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Creative Relief for the Quarantined

March 19, 2020

get me outta here

There’s a great deal out there – from microbial to financial – that’s causing a lot of anxiety right now, and most of our usual ways of letting off steam are currently unavailable (at least if we have any sense). We’re discouraged from going to the gym, the restaurant, the pub, dinner parties, coffees, concerts. Even libraries are off limits for heaven’s sake.

We’re being forced into a Jeffersonian life of walks in nature, reading, listening to podcasts, Audible books, music, and hanging out almost exclusively with our nuclear families. Who would have thought, say three weeks ago, that a trip to the grocery store would come to be both dangerous and strangely exhilarating? Makes me feel like that girl in the horror movie who is compelled to enter the room where the killer is lurking and ready to plant a saw in her face, but she MUST GO IN because there may be a crying baby to save, or a gun with a silver bullet in there!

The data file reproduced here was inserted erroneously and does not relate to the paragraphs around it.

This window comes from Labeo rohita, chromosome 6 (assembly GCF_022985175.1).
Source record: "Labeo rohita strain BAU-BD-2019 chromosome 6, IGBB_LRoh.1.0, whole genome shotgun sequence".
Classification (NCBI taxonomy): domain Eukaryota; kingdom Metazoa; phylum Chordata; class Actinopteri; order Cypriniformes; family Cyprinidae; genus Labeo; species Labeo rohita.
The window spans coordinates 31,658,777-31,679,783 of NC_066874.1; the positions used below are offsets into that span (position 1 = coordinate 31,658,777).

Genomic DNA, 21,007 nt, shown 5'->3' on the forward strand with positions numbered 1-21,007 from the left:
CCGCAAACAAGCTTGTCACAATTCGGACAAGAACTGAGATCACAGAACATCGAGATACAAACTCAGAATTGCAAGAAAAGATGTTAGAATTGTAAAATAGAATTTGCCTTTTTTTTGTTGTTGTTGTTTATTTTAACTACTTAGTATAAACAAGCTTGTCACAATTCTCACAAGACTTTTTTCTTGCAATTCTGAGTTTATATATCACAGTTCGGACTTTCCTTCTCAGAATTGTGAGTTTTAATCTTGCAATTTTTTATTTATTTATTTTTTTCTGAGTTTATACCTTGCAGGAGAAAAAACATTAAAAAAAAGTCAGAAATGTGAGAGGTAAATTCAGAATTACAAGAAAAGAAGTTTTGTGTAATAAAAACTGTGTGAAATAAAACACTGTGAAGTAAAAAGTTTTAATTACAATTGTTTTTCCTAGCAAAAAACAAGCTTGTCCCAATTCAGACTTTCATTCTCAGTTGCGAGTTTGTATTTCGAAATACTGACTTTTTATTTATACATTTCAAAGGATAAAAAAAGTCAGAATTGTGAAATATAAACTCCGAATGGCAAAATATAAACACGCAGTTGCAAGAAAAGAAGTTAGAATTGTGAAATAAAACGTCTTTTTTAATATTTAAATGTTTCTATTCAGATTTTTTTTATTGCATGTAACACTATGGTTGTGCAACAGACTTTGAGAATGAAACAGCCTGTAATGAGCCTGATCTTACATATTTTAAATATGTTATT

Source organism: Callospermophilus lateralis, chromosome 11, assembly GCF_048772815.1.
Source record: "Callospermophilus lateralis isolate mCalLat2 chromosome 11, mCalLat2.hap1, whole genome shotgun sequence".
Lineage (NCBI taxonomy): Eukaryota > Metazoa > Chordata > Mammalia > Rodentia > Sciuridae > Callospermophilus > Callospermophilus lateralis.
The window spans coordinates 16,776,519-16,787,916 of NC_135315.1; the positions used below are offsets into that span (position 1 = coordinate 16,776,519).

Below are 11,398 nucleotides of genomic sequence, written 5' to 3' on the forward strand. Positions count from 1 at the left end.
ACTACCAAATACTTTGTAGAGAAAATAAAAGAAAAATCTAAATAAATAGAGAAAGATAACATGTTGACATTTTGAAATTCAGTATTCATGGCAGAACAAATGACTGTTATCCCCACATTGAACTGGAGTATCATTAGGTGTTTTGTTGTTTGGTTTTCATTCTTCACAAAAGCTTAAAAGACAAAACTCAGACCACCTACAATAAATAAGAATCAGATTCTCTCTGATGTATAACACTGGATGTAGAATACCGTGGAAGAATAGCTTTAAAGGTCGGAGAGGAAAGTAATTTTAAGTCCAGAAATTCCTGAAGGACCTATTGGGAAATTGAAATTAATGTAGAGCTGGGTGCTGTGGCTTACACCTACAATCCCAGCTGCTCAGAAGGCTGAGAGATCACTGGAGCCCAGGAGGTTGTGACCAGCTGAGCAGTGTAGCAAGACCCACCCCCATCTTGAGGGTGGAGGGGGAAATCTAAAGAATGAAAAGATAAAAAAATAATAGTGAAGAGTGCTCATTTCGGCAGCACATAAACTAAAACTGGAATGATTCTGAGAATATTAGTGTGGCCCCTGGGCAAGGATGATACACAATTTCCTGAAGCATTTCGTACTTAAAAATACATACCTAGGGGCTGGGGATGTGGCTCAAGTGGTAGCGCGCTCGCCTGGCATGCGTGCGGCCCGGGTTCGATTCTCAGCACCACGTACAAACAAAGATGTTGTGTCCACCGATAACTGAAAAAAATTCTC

haunted house shadow

For those of us who are parents and work from home – which is a lot more of us now than there were last week – we’re faced not only with still having to get all of our work done, but with unprecedented interruptions from our little and not so little angels.

It’s true, that being a bit of a hermit does in some ways give me an innate advantage over some of my more social peers during this time of self-quarantine. Not only am I used to being isolated, but I’ve trained myself over a period of years to be disciplined when working from my home office. It’s also true, however, that the mortal enemy of the writer – someone who is nourished by solitude and watches movies like “A Quiet Place” with a certain dreamy-eyed sense of envy – is the interruption.